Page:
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The controversy surrounding Sunderland’s appointment of Paolo Di Canio as manager is turning into a classic soap opera. It emphasises how the hype the Premier League generates means some supporters do not understand that while football springs from society it does not represent all of society. Legendary Liverpool manager Bill Shankly may have said football is more important than life and death but he meant it as a joke. The Di Canio froth shows the problems caused when Shankly is taken literally.

Not that there is any doubt that Di Canio is an admirer of the Italian dictator Benito Mussolini. This was emphasised to me in November when I interviewed him for the Standard. He was managing Swindon Town and I asked him about the references in his autobiography to Mussolini as “basically a very principled, ethical individual” who had been “deeply misunderstood”.

He did not like the question but said: “You have to read the story to understand. People claim to be communist who don’t follow exactly what the communist regime in Russia under Stalin did. I don’t take everything from one regime. I am talking of leadership. It is in my book. I don’t say I want fascism. These ideas, they begin to help people, the pensioners, to make new schools, build new cities for the people. That was good at the beginning. Then, at the end, everything went wrong for many reasons. I don’t want to go through it now because I am not a political person. I have not had one problem with anyone. I have friends who are black, Jewish.”

I accept that Di Canio’s claim of having black and Jewish friends means nothing. Many a racist uses the fact that they have a solitary black or Jewish friend as a cover to propagate their vile ideas. What would matter is if Di Canio brought his political views, however he now defines them, into his work as football manager. There is no evidence that he does.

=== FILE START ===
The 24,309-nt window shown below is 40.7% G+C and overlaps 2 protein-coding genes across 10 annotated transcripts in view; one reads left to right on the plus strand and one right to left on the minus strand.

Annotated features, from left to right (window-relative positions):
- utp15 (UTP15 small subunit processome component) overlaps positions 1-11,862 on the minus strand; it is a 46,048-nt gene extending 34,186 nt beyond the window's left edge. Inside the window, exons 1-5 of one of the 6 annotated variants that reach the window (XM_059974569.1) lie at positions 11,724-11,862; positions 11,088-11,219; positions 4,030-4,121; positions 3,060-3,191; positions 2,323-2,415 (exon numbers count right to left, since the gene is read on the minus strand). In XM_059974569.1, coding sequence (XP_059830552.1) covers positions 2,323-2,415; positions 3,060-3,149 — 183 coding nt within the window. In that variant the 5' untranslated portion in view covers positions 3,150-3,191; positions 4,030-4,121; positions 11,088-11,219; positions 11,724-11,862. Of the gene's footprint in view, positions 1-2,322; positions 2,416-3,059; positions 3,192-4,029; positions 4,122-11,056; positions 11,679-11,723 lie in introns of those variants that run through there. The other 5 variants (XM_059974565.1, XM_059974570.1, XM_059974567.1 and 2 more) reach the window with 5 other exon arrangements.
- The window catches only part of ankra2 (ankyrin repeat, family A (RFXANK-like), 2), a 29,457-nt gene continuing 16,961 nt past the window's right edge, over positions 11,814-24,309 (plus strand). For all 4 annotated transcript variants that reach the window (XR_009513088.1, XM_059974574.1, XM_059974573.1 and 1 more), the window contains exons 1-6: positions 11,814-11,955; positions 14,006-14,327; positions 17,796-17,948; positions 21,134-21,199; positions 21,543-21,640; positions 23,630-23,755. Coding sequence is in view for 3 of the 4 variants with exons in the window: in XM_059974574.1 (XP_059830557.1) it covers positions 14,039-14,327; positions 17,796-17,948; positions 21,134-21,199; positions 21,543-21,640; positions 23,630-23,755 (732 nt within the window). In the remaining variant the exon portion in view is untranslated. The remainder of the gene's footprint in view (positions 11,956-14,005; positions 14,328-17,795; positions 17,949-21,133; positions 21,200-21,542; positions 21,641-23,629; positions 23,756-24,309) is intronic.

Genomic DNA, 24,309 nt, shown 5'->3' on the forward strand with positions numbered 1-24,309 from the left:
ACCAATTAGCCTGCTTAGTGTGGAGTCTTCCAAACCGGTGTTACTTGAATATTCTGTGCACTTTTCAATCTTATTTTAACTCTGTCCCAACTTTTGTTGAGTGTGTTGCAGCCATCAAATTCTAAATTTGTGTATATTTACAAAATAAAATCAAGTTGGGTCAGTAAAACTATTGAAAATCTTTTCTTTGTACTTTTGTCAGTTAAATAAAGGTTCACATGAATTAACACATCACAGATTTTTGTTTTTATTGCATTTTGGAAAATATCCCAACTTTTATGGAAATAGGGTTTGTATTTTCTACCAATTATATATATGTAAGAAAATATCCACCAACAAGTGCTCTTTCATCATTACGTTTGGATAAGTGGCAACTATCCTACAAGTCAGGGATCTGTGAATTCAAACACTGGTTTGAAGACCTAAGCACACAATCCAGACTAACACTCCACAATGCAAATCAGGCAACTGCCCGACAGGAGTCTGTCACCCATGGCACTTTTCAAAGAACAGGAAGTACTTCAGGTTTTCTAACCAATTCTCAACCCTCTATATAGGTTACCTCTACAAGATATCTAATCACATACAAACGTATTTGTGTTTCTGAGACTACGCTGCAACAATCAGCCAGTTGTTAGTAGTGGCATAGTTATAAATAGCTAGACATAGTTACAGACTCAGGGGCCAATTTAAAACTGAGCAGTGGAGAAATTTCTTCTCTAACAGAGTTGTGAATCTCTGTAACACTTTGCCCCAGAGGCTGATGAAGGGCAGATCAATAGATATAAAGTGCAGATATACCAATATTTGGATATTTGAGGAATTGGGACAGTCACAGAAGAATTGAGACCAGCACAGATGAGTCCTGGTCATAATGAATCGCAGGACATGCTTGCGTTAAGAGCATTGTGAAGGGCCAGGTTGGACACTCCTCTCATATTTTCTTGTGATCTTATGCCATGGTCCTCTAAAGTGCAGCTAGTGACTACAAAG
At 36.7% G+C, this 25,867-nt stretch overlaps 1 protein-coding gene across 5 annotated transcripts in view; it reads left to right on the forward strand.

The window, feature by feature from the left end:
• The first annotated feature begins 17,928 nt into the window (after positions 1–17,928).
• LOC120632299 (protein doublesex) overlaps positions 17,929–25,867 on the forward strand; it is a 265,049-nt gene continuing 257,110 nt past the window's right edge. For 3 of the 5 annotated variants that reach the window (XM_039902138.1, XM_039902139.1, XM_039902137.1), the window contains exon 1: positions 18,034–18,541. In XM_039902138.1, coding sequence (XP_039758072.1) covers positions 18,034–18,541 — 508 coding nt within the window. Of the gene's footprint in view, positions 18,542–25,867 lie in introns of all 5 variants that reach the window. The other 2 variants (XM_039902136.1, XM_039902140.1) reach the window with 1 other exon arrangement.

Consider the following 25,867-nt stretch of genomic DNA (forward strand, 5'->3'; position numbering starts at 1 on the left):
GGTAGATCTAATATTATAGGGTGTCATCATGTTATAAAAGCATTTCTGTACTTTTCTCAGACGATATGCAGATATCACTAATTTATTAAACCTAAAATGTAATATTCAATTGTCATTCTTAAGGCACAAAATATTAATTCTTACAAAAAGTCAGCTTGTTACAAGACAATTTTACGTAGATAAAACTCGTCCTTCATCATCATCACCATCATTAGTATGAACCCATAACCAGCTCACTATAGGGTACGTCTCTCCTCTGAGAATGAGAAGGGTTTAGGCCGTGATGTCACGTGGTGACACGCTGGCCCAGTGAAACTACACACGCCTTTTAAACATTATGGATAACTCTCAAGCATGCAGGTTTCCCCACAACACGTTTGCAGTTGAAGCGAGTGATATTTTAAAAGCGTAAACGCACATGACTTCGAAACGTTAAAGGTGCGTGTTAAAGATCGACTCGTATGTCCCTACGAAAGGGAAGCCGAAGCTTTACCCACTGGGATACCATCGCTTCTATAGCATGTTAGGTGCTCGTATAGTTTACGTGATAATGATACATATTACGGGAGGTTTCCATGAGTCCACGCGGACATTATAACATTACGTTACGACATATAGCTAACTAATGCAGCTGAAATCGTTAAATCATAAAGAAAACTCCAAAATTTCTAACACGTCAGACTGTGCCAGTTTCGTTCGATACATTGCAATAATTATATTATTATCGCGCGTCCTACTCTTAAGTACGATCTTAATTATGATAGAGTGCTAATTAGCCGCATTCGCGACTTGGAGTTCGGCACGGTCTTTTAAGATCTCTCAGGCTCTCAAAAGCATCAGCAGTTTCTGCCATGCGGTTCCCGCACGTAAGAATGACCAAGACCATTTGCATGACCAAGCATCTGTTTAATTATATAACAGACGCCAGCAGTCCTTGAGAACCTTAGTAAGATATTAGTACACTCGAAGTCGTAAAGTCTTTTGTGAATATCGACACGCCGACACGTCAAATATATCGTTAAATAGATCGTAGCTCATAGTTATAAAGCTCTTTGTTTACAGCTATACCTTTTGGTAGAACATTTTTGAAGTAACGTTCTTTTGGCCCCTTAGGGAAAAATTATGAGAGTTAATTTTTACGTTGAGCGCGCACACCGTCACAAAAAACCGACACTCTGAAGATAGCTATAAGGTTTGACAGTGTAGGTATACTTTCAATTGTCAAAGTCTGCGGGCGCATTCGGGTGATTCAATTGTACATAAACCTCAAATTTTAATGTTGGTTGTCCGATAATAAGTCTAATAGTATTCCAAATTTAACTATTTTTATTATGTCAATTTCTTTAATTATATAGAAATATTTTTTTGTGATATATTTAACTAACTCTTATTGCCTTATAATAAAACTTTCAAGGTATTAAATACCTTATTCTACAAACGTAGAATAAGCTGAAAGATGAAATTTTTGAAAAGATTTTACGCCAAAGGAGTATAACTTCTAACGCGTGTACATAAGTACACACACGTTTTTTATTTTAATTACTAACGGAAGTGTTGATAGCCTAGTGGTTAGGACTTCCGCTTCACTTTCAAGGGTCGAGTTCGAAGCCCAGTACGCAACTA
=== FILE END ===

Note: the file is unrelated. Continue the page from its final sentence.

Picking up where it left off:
And here we come to the nub of this ridiculous situation. A manager’s job is to train his team so that they perform to the best of their ability. The job is stressful and precarious but the idea that a football manager can shape our lives is ridiculous.

This first began to be mooted when, with Brian Clough at the height of his powers, it was suggested he could manage the country better than the then prime minister. It was an entertaining soundbite but Clough, for all his managerial gifts, would have been a disaster in No 10. No manager, not even Sir Alex Ferguson, has the sort of power to change our lives that a prime minister can through his policies.

What makes this ironic is that Sunderland are sponsored by Invest in Africa, which seeks to promote investment in that continent. And in February the High Commissioner of Uganda used Sunderland’s match with Arsenal to drum up investment in his country.

Now if Di Canio did anything to disrupt that arrangement that would be a different matter. But, I suspect, he will have his hands full keeping the club in the top flight to worry about investing in Africa. That is how it should be. To make managers into role models is elevating them to a status that they do not deserve and cannot sustain.

      

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